Hero Beach Club, Montauk, New York
When you think of a motor lodge, you think simple spot off a busy interstate, catering to weary travelers on their way to somewhere else. In that sense, Hero Beach Club in end-of-the-world Montauk doesn’t quite fit: It’s the destination, not the stopover. For decades, it was Oceanside Hotel, a run-of-the-mill 1950s motel on Montauk Highway whose one noteworthy feature was its truly knockout piece of beachfront real estate. New owners entered the scene in 2016 and gave the place a high-style makeover, with beachy-boho decor in earthy tones and natural materials (seagrass rugs, mid-century rattan chairs, and rough stone sinks). The updated look is clean and fresh and appealing to a hipster clientele, but it doesn’t distract from the sublimity of the wide, neighborless beach and pounding waves just past the dunes.
Amigo Motor Lodge, Salida, Colorado
High-elevation hiking, hot springs, and hometown breweries await travelers who make the journey to Salida, 2.5 hours south of Denver. The Rocky Mountain town is the main outpost in Chaffee County, where the state’s largest concentration of “14ers” shoot more than 14,000 feet in elevation. An old motor lodge-turned-boutique stay on Highway 50, Amigo offers hipster digs with Southwestern soul. Vintage gas station signs, fluffy blanket-topped butterfly chairs, and Victrola record players pop up around the property, whose accommodations range from motel rooms to Airstreams from the 50s, 60s, and 70s. The yard features a giant teepee, a hot tub, and hammocks for post-hike relaxation.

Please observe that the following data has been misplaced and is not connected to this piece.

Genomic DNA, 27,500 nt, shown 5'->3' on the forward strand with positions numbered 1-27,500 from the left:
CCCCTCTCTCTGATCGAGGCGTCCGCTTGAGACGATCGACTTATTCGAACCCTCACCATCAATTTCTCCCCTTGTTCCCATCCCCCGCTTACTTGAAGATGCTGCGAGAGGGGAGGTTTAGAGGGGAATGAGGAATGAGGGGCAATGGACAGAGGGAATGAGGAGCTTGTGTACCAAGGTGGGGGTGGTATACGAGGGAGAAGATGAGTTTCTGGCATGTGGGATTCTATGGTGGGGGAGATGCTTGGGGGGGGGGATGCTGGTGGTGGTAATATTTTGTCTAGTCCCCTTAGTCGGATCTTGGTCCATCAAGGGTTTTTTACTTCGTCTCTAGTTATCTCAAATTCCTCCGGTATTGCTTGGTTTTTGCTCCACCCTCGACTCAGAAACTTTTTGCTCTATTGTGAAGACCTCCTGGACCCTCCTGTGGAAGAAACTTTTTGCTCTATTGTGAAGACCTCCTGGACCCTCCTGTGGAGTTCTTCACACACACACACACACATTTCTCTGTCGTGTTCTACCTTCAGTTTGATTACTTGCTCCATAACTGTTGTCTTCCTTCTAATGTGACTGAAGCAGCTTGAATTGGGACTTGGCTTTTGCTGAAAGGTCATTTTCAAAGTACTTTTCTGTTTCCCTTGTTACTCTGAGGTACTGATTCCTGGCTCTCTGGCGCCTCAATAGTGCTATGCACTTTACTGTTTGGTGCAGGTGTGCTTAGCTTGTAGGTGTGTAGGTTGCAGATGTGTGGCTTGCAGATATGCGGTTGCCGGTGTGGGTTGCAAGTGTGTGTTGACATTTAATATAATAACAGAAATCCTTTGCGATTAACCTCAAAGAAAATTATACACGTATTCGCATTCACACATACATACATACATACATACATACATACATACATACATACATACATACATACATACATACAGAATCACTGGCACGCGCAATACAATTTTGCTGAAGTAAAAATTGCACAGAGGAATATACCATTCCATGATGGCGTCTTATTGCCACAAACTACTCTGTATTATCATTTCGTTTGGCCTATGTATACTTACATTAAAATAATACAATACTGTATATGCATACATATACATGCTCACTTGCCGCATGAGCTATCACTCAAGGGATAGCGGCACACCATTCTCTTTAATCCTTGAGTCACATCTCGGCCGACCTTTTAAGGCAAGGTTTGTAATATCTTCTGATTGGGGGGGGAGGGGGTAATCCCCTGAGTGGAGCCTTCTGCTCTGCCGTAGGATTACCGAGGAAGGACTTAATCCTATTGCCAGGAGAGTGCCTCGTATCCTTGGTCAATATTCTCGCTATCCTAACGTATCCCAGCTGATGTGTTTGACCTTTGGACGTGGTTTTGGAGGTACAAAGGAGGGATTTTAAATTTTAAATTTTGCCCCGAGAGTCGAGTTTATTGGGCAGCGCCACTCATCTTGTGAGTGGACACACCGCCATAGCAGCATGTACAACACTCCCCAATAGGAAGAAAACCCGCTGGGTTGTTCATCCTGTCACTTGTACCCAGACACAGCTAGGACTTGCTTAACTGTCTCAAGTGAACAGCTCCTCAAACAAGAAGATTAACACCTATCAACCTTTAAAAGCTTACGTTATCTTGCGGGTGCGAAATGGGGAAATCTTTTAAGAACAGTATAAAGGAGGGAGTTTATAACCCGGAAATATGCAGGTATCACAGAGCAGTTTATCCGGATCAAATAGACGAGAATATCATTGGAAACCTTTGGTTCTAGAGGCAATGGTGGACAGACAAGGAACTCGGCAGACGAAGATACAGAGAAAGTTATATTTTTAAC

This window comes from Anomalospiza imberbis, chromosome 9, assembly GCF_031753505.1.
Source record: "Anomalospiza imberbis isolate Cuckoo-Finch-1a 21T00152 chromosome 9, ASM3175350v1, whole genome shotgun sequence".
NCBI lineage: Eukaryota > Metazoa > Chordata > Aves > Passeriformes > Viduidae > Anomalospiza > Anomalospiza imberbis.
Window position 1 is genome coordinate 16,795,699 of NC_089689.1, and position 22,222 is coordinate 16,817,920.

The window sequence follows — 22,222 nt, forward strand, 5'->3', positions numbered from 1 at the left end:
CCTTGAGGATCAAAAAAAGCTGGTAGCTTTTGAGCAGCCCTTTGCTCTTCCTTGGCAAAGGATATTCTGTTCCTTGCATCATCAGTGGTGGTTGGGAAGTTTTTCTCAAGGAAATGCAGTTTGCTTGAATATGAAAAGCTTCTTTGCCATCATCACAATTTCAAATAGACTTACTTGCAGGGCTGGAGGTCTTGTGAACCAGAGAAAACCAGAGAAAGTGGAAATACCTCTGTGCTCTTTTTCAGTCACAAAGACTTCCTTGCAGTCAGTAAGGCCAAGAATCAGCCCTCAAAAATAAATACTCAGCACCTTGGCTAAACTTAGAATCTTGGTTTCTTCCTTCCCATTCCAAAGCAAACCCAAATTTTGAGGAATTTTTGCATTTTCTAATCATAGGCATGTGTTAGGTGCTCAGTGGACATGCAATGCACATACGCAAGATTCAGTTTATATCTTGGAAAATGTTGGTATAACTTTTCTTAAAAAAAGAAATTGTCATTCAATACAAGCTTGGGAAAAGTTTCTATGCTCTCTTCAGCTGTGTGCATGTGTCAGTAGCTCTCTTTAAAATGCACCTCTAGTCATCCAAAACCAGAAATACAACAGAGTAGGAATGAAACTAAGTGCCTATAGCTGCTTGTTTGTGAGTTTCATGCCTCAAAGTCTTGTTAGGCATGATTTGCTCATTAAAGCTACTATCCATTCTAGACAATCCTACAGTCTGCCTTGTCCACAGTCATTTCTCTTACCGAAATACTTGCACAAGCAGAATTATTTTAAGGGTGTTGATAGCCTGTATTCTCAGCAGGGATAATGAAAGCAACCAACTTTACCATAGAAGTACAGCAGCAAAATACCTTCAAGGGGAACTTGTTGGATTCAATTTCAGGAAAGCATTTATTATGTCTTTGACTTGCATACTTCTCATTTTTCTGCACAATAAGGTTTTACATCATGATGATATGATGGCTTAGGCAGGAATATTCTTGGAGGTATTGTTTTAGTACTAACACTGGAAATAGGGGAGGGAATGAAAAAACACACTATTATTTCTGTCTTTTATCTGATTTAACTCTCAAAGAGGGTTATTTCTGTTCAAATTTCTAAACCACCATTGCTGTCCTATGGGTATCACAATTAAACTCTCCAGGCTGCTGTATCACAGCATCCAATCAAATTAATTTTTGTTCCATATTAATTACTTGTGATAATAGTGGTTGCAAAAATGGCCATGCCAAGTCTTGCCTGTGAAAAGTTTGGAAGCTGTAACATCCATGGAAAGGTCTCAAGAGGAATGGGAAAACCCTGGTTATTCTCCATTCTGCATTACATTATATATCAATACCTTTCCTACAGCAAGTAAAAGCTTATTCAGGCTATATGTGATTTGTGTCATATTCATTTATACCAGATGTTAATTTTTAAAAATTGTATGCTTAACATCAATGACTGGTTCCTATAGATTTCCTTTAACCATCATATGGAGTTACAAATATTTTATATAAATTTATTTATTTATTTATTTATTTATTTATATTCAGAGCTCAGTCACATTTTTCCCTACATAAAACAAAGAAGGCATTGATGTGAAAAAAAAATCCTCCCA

The Brentwood and Spa City Motor Lodge, Saratoga Springs, New York
Saratoga Springs hotels tend to fall in a handful of buckets: chains, large casino/conference properties, historic B&Bs, and grand old dames rooted in Saratoga’s Victorian past. In recent years, new openings have brought breath-of-fresh-air options to the table. In 2016, a former motor lodge by the Saratoga Race Track was reborn as Brentwood Hotel, an exquisite 12-room boutique with serious design chops. And the 2021 opening of Spa City Motor Lodge, once a 60s-era motel, introduced a fun and budget-friendly stay right on the main street of Saratoga Springs’ charming downtown. Spa City is the first property by Bluebird by Lark, a hotel brand in the process of opening reimagined roadside motels and beach and mountain lodges throughout the Northeast.